UK Prime Minister Theresa May’s visit has renewed old age ties, clearing the way for multi-billion-shilling investments in Kenya.
Twenty UK companies committed to raise their investments across the country to generate at least 2,250 direct and high value jobs, and more than 100,000 additional jobs in the wider economy.
These investments will be aligned with the priority areas outlined under President Uhuru Kenyatta’s Big Four agenda.
For instance, the two agreed on the construction of the first oncology hospital in Nairobi by NMS Infrastructure and welcomed the expansion plans by Mobius Motors, the first company that designs and builds cars in Kenya.
“This collective announcement is a demonstration of confidence in the Kenyan market, and a sign of serious intent for Britain to continue its position as Kenya’s primary investment partner,” said British Trade Minister George Hollingbery. “The British business delegation is telling me first-hand that there is a massive appetite from our companies to invest in Kenya.”
British family-owned manufacturing company, Alvan Blanch, will set up two fruit processing plants worth Sh65 million. Each will provide world class machinery to fruit processing plants and help Kenyan mango farmers extract every last drop of value from their mangoes.
“It will act as an important contributor to Kenya’s aim to move further up the agricultural value chain, increasing manufacturing jobs, and contributing to the Food Security pillar of the President’s Big 4,” said the minister.
Finlays, based in Kericho County, will invest Sh8.5 million over the next five years and plans to employ around 11,500 people, and is a major supplier of tea into global markets. Unilever reaffirms its commitment to Kenya with Sh6.7 billion new investment in their tea and manufacturing sites.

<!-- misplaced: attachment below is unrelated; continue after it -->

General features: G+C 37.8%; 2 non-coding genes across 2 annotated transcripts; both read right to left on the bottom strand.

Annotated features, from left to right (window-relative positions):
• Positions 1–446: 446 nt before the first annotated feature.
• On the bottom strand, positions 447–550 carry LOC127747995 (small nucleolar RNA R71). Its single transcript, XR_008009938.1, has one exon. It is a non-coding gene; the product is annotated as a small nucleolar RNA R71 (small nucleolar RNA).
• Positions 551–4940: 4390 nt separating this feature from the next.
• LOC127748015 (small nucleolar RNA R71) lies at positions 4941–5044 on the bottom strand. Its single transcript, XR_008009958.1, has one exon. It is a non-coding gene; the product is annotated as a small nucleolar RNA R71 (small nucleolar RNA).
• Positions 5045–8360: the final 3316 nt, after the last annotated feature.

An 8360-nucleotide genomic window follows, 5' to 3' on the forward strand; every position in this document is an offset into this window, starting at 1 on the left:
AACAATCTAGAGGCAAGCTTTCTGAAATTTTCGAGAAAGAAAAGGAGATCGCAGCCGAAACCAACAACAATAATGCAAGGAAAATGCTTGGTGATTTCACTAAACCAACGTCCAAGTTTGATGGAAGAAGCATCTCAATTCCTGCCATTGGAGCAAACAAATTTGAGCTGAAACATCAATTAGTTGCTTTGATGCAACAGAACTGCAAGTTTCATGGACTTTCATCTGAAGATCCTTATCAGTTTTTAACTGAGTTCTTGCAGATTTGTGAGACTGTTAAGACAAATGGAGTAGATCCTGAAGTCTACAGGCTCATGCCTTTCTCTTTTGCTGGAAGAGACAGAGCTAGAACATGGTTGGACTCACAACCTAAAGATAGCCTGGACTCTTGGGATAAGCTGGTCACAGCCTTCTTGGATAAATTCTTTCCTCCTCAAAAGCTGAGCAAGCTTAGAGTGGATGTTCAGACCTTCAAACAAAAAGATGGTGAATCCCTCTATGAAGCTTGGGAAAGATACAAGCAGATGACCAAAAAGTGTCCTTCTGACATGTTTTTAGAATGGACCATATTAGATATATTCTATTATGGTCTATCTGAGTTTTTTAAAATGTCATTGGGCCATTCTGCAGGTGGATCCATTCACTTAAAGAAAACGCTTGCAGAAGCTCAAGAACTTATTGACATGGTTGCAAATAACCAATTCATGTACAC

British owned tea factories have recently been dragged into conversations of land ownership and expiry of leases on which these multi-billion tea factories sit on.
This builds on historical investment of about Sh14 billion in the past six years.
The investment will be in tea, factory expansion, social investment, replanting, new technology, and consumer divisions.
Other companies such as De La Rue, the maker of Kenya’s bank notes, has announced it will increase its investment. The company’s existing operations contribute Sh1.2 billion to the economy per year and employ 300 Kenyans directly, with indirect jobs estimated at 3,000 in the supply chain.
FortiTwo Energy, a British company which is a world leader in energy and lighting, is expected to close investment imminently on a revolutionary renewable (solar/wind) generated energy storage battery factory based in Mombasa.
This is their first African operation and is a show of confidence in Kenya as a base for manufacturing.
The UK is already the largest investor in Kenya with 250 British businesses operating in the country. They include some of Kenya’s largest employers and household names.
May used her first visit to set the stage for an Africa Investment Summit to be held in the UK next year.
The visit came at a time when the UK is redefining its role in global politics while counting down to its exit from the European Union next year.
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